By Douglas Esser
A stealthy home intrusion took place over the summer on the leafy outskirts of Seattle. One mother went into another mother’s house, installed her own offspring and so tricked the put-upon host mother into feeding the intruding mother’s big, loud, demanding progeny.
University of Washington Bothell Assistant Professor Douglas Wacker had heard of such conduct before. In fact, he has taught about the brown-headed cowbird (Molothrus ater) in his animal behavior courses. But he never saw the parasitic action until this summer, as he launched a study of birds in Lake Forest Park, in comparison with other sites in the region.
The cowbird lays its egg in another bird’s nest. The cowbird chick has evolved to hatch first and push the other eggs out of the nest, Wacker said. Then it begs for food, and the host mother responds instinctively to the cries and open mouth. Thus, the host feeds the baby chick that has destroyed her own eggs.
“We got to see the cowbird, figure out what it was — based on a number of cues, including its vocalizations — and then we see this little host bird feeding it and figure out what species that was, too,” Wacker said. “That was pretty cool.”
Growing from a seed grant
The cowbird drama took place in Cottonwood Forest, near Snoqualmie, one of the places used for comparison to parks in Lake Forest Park. As a resident and board member of the Lake Forest Park Stewardship Foundation, Wacker wanted to extend his biology expertise to his community. The project’s goal is to learn how habitat and urbanization impact the way birds use urban and suburban parks.
The project was started with a seed grant, officially known as the UW Bothell Scholarship, Research, and Creative Practice Seed Grant. The funding program was launched earlier this year under the leadership of Vice Chancellor for Academic Affairs Sharon A. Jones.
The program supports faculty projects that have potential to merit additional UW or external funding. A total of $284,000 through 15 grants was awarded. Wacker received about $25,000 and was able to hire three undergraduate researchers. Kira Lemke and Alex Moseley heard about the job in Wacker’s classes. Andrea Castro contacted Wacker for the work, which will apply to a capstone project. The Lake Forest Park Stewardship Foundation added $3,000 to support the research.
A boatload of species
Through the pandemic this summer, Wacker and the students wore masks and maintained physical distances while working in the parks three or four days a week. They worked from home the rest of the time or when air quality was unhealthy, and they hope to continue the work through this academic year.
With training to use binoculars, recognize species or look up new ones, the student researchers identified 53 species of birds in Lake Forest Park. This included hummingbirds, woodpeckers, juncos, crows and killdeer plus a heron and a great horned owl.
“The students have been great at learning a whole boatload of bird species by sight and sound,” said Wacker.
He plans a longitudinal study over several years, with researchers making site-specific bird counts in Lake Forest Park. Then they’ll compare that with other locations to get an idea if the habitat is healthy. The information should help the city in making management decisions.
The secret lives of birds
Moseley, a senior majoring in Biology with a minor in Neuroscience, is interested in wildlife biology but wasn’t a bird watcher before this summer.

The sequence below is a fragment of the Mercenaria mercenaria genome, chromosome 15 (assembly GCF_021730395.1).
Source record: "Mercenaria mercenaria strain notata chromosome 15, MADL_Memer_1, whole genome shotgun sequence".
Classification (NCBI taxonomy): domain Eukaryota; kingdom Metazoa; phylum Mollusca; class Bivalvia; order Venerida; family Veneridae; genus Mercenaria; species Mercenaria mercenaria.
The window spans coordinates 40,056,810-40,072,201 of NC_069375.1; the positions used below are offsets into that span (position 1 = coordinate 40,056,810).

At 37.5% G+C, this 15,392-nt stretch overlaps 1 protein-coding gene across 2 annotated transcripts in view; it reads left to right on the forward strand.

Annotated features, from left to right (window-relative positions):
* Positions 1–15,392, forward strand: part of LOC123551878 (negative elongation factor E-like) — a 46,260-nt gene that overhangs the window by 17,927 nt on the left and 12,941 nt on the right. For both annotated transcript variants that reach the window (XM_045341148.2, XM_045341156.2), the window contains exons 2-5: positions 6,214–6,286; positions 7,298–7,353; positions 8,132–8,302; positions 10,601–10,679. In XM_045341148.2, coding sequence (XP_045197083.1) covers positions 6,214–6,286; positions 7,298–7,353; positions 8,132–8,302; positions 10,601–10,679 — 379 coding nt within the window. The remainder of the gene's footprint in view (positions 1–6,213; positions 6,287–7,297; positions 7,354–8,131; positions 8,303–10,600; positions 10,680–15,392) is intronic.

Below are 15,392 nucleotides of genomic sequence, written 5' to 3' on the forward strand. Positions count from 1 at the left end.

“I enjoy thinking and talking about biology, especially evolutionary biology, so looking at things in the field — where the actual biology is, not just the textbook — was a really good experience,” he said. “And I got a new hobby out of it.”
Moseley noticed different species have their own demeanor. Even between two species of chickadee, one seems a little more timid and the other a little more brash, he said.
In Lake Forest Park, Moseley expected to see 10 to 15 species of birds and was surprised to find four or five times as many. It made him think about other parts of the world where there is even more diversity of animal life. He also learned how much work and preparation goes into a scientific experiment, which might sound to the uninitiated as simple as counting birds. “That’s an important thing to have learned first-hand,” he said.
A diversity of behaviors
Castro, a senior majoring in Education Studies with a minor in Ecological Restoration, wanted to do a capstone project related to the minor. As a volunteer at the Woodland Park Zoo in Seattle, Castro spends time around tropical birds and had the preconception that Lake Forest Park birds weren’t as interesting. “But I’ve been excited to see that they’re unique in their own ways, and I have a new appreciation for that.”
Lemke, a Biology major with a minor in Marine Biology, is working to graduate in 2023. Her plan is to have a career as a researcher investigating the lives of octopuses and other cephalopods. Watching birds in Lake Forest Park, she discovered diversity within these species and surprising behaviors.
“I realized through this project how many different calls one species makes,” Lemke said. “Different species also have different vibes. I didn’t realize hummingbirds were so aggressive. They look so cute, but they’re very territorial. I had no idea before this.”
The observation, analysis and other research skills these students are learning are all transferable, Wacker emphasizes.
“If they go on to do work on cephalopods down the road, learning how to do research is really important,” he said. “We here in UW Bothell’s Division of Biological Sciences like to offer our students hands-on research opportunities so when they leave, they know what doing biology is really like.”